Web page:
Charlotte and Sam have been married for 40 years, but seem to be at the end of the road.  Though they are planning on getting through the holidays for the sake of everyone else, Sam is preparing to move out, as the two have grown apart and seemingly lost what ever it was that kept them together all these years.  Their two children, Hank (Ed Helms) and Eleanor (Olivia Wilde), are both dealing with significant and similar issues of their own.  Hank is recently divorced and has also lost his job as a family photo photographer at a department store.  He and his ex-wife, Angie (Alex Borstein), have three children of their own, each with a set of cliched problems attributed to their respective ages.  Perhaps the best storyline in the film is that of Eleanor’s.  While making her way through the airport, en route to her parent’s home, she meets a young Army Private named Joe (Jake Lacy), who is on his way home for Christmas before being deployed overseas.  Just a side note on that, I noticed throughout the many scenes involving Joe that his mosquito wings (Private E-2 Army Rank Insignia) were upside down in some scenes and then right side up in others.  Was this a goof? Or was it done purposely?  How did the dozens of people on set not notice?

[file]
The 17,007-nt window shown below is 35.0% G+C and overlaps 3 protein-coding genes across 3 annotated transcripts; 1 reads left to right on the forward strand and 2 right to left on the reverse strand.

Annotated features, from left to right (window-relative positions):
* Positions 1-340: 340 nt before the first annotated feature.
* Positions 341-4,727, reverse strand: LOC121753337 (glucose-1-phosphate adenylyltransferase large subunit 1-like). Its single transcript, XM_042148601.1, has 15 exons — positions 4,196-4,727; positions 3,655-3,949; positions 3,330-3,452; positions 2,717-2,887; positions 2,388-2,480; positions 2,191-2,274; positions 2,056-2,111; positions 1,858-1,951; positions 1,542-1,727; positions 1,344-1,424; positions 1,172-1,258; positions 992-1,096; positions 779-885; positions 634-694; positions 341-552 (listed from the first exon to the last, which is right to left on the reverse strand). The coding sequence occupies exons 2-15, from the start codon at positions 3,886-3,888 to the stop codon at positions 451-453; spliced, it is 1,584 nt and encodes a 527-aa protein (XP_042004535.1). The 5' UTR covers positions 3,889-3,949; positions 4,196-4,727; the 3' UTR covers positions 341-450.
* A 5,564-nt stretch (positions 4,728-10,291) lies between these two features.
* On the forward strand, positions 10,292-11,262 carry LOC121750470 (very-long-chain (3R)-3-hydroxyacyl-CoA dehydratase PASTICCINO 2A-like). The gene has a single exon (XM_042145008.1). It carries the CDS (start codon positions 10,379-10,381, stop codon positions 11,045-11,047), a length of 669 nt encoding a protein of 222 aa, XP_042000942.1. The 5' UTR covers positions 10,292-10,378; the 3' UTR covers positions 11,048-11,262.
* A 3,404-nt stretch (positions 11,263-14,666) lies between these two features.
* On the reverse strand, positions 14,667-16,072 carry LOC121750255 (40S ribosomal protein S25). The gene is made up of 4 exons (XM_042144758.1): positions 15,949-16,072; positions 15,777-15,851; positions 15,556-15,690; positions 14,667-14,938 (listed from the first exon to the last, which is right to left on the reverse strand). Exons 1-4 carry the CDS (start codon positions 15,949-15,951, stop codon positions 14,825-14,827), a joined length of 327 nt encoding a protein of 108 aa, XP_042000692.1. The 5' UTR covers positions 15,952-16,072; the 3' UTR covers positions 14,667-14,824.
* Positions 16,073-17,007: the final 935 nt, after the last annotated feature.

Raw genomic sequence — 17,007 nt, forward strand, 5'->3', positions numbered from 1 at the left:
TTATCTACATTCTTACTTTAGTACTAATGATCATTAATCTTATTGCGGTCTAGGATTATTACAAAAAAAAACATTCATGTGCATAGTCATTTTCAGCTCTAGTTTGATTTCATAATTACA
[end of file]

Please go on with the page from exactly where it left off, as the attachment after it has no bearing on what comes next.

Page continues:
The Eleanor and Joe storyline is by far the most interesting and well written.  Eleanor is a free spirit who begins conversations with her sharp and pointed political beliefs that lean far to the left.  When she meets Joe, who is in uniform, she makes the assumption that his political beliefs lean to the right (they do) and immediately downgrades and trivializes everything from war to the environment.  Going as far to say she would never date someone like him simply because he is a Republican.  Of course this is Olivia Wilde, who has an uncanny ability as an actress to make her characters really likable and down to earth.  It’s no surprise Joe slowly begins to fall for her and is delighted when she invites him to her family’s dinner.  The one catch being he has to pose as Eleanor’s boyfriend so as to avoid the annual talk from her mother about being single and having no direction in her life.  To put it mildly, Eleanor has serious mommy issues.  I would’ve been fine to see more of these two, but unfortunately the filmmakers feel the need to drag us along through the exploits of several other poorly written and unnecessary characters.  Chief among them is a completely wasted Marisa Tomei, who plays Charlotte’s younger and overly jealous sister Emma.